The next morning, I set out as usual riding the subway north from Brooklyn to to the university hospital in Manhattan where I worked. From the moment I walked into our eighth floor headquarters, I faced the incredulous stares, then the question, ever so predictable: “Danielson…What happened to you?”

I was ready. 

I stared right back and, with a straight face, asked: “Have you ever sneezed in the barber’s chair?”

I didn’t claim that I had, mind you…but my question was misleading and effective. 

Whatever may have been said behind my back, no further questions were asked. 

And after a couple of days, even the bursts of laughter subsided. 

Eventually my hair did grow out. And it grew longer. No more Clarabell. 

In the interval, I tended not to go shopping in any large stores. Almost immediately I would find myself being followed—Store Security, alerted to one tall and very strange looking customer. 

Since that time, I have had many haircuts and always at a professional shop. 

As the rates have climbed, I’ve noted the irony of paying more and more for less and less.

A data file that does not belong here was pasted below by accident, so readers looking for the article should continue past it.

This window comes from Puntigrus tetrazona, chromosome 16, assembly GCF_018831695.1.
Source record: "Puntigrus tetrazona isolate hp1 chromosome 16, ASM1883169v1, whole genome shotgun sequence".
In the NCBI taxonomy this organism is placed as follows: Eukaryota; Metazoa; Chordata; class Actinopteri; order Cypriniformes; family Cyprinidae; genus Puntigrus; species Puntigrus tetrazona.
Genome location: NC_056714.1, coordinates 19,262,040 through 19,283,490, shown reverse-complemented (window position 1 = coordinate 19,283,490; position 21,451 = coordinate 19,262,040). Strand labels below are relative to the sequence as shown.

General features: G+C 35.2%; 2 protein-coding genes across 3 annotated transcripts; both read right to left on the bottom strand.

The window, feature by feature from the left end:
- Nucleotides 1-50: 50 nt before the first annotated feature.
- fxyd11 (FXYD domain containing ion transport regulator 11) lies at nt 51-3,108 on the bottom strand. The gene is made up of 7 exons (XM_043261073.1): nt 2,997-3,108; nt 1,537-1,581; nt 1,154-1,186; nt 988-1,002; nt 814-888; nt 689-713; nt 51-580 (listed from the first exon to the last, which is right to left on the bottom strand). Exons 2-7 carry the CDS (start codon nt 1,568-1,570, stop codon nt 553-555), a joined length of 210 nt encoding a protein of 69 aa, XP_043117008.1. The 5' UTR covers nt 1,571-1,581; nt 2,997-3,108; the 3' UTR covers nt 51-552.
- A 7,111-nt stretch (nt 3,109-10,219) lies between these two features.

But I’ve not complained or swayed from my practice. 

Until today.  

Now going to a hair salon might be not just a costly venture, but a deadly one. I would be risking my health and well-being.

So I dug out the professional scissors that I bought years ago to trim my sideburns and eyebrows. And, once again, I persuaded Myra.  Fortunately, this time we had the guidance of a twenty-minute YouTube tutorial: April’s “Hair 101”—How To Cut Men’s Hair with Scissors. April made the process look easy. Wet the hair and start with the perimeter. Trim around the right ear. Cut straight along the back, following the natural hairline. Do the same around the left ear. Trim around the front brow, then taper up the sides and back, leaving the hair longer at the top than the bottom.  The trickiest part would come on the top—blending the trim there with that of the sides. In my case, it was not a problem. Mother Nature did the thinning before Myra got a chance. 

These many years later, Myra still was hesitant and uncertain. But, as I sat on the low gardening stool on our deck, I was not worried. I didn’t have a job to go to, and for some weeks yet, we are not likely to socialize publicly. Myra would do most of the cutting with a scissors, not clippers, and whatever the result I would have plenty of time for the hair to grow out. 

Happily, the outcome today was much different—a reasonably good trim. A bit short in the back, perhaps, since I forgot to mention, as I usually do at Nikki’s Beauty Bar, “Just a half inch above the collar.” There was no power-cut swath up to the top of my ears.

When I finally do go back to see Cheryl, the gal who has trimmed my diminishing hair for the past 30 years, both Myra and I may feel relieved.  But for now I am celebrating the success that eluded us fifty years ago.  The story of my New York home hair cut has given us many laughs over the year, but this pandemic trim is much better!